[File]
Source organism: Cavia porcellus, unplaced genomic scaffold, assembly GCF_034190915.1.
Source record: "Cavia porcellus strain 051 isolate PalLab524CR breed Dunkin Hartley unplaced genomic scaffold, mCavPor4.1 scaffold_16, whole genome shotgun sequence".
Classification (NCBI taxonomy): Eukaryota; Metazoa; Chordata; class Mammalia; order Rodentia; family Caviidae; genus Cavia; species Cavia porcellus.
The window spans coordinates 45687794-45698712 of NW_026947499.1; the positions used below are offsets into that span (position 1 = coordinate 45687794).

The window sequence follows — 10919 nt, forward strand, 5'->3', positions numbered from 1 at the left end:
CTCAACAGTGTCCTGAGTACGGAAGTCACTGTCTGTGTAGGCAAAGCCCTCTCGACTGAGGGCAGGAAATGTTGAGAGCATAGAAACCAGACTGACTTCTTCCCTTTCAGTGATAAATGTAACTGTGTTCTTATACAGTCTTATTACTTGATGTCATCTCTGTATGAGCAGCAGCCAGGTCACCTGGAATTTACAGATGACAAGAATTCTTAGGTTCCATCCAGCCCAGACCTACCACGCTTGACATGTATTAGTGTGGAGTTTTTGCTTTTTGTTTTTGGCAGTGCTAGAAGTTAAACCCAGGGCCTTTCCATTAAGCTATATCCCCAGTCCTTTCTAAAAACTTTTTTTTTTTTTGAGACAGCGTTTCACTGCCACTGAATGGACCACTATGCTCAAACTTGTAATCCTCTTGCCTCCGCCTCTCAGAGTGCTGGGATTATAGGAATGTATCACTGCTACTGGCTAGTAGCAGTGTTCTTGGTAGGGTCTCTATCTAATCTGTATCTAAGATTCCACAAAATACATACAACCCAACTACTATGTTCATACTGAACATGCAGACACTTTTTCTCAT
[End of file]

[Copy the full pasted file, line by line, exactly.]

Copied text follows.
Source organism: Cavia porcellus, unplaced genomic scaffold, assembly GCF_034190915.1.
Source record: "Cavia porcellus strain 051 isolate PalLab524CR breed Dunkin Hartley unplaced genomic scaffold, mCavPor4.1 scaffold_16, whole genome shotgun sequence".
Classification (NCBI taxonomy): Eukaryota; Metazoa; Chordata; class Mammalia; order Rodentia; family Caviidae; genus Cavia; species Cavia porcellus.
The window spans coordinates 45687794-45698712 of NW_026947499.1; the positions used below are offsets into that span (position 1 = coordinate 45687794).

The window sequence follows — 10919 nt, forward strand, 5'->3', positions numbered from 1 at the left end:
CTCAACAGTGTCCTGAGTACGGAAGTCACTGTCTGTGTAGGCAAAGCCCTCTCGACTGAGGGCAGGAAATGTTGAGAGCATAGAAACCAGACTGACTTCTTCCCTTTCAGTGATAAATGTAACTGTGTTCTTATACAGTCTTATTACTTGATGTCATCTCTGTATGAGCAGCAGCCAGGTCACCTGGAATTTACAGATGACAAGAATTCTTAGGTTCCATCCAGCCCAGACCTACCACGCTTGACATGTATTAGTGTGGAGTTTTTGCTTTTTGTTTTTGGCAGTGCTAGAAGTTAAACCCAGGGCCTTTCCATTAAGCTATATCCCCAGTCCTTTCTAAAAACTTTTTTTTTTTTTGAGACAGCGTTTCACTGCCACTGAATGGACCACTATGCTCAAACTTGTAATCCTCTTGCCTCCGCCTCTCAGAGTGCTGGGATTATAGGAATGTATCACTGCTACTGGCTAGTAGCAGTGTTCTTGGTAGGGTCTCTATCTAATCTGTATCTAAGATTCCACAAAATACATACAACCCAACTACTATGTTCATACTGAACATGCAGACACTTTTTCTCAT